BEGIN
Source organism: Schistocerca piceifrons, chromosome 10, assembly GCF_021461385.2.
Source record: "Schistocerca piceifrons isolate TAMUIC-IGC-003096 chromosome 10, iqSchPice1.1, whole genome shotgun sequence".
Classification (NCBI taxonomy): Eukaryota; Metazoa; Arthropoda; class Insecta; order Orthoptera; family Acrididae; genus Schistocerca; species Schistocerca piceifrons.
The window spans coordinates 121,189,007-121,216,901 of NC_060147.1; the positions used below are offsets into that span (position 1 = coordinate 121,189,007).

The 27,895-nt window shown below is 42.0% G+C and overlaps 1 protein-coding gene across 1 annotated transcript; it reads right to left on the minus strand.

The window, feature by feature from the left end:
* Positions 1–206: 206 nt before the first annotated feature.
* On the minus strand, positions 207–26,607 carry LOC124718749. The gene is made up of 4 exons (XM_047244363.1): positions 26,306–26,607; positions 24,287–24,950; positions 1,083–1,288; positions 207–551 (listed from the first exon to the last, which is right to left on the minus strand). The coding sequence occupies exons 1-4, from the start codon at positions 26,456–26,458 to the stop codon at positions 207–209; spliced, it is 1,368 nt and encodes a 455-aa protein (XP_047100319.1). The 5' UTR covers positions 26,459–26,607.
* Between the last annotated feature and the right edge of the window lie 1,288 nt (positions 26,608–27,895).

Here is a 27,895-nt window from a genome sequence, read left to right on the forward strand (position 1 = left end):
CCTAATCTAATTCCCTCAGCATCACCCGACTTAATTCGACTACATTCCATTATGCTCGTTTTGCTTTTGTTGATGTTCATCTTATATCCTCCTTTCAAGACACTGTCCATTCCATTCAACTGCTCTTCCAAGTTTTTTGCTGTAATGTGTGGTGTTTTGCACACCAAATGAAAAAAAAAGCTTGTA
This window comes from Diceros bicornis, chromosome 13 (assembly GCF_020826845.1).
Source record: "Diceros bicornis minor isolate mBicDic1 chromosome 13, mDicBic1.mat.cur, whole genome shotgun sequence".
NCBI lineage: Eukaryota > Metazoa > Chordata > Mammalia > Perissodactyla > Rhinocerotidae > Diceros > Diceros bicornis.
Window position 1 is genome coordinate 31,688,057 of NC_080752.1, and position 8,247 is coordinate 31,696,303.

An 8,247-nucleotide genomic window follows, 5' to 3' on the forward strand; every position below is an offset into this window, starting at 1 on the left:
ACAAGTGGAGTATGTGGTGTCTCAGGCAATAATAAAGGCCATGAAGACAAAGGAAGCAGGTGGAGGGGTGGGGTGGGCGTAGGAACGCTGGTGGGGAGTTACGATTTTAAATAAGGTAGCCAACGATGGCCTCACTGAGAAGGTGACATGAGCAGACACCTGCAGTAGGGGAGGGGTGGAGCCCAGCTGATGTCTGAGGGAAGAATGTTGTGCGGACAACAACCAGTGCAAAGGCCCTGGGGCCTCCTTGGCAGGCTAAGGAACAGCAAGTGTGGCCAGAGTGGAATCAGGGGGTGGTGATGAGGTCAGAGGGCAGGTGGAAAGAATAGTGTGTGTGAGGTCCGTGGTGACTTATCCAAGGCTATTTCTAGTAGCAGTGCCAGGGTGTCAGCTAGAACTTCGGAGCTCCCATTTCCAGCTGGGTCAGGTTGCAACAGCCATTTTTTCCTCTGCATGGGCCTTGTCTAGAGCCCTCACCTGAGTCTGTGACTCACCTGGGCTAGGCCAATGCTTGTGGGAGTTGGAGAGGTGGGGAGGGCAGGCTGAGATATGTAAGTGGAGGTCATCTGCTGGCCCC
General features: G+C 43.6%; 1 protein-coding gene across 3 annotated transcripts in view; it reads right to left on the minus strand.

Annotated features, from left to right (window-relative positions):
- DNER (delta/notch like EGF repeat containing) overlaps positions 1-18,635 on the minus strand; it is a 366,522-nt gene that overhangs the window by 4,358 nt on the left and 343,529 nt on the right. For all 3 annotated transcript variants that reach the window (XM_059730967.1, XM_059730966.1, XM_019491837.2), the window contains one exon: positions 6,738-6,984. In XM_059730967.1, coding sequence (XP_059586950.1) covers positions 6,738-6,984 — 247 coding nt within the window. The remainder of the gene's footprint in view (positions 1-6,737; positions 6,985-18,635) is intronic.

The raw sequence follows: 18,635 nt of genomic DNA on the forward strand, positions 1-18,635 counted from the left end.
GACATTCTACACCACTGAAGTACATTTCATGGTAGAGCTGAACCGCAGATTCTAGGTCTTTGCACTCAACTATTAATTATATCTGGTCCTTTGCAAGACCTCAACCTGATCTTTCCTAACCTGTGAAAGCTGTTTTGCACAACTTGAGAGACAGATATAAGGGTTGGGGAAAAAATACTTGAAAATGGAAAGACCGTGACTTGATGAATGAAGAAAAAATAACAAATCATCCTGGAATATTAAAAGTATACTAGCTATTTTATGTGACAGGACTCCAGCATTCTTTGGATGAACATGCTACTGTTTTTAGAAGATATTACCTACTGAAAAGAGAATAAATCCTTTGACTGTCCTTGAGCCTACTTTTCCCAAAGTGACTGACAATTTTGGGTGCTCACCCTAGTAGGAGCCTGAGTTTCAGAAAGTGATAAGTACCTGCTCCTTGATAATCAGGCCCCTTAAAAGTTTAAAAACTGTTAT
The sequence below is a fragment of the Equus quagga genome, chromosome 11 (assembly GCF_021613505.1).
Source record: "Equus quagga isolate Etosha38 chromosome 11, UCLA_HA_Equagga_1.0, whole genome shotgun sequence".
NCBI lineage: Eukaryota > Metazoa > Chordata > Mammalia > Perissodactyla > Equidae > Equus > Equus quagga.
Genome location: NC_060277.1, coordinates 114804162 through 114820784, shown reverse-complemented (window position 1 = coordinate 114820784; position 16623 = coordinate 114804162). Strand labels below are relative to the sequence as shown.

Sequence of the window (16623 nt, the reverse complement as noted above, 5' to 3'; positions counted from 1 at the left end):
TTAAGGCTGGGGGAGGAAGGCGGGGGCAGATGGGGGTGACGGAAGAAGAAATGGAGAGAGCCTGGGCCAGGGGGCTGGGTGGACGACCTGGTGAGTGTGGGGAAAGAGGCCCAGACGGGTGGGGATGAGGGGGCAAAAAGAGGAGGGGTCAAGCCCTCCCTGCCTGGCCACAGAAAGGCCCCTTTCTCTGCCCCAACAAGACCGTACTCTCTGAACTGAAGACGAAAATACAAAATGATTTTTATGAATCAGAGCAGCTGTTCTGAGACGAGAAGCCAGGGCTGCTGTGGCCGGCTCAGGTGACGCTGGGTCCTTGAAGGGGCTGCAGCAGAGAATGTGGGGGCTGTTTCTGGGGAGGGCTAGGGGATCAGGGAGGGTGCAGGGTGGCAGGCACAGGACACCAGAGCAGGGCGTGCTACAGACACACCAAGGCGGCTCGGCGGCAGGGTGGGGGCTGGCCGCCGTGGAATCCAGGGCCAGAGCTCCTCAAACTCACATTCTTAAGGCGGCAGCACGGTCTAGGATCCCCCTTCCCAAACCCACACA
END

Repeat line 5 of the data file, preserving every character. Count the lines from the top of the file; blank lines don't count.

The 27,895-nt window shown below is 42.0% G+C and overlaps 1 protein-coding gene across 1 annotated transcript; it reads right to left on the minus strand.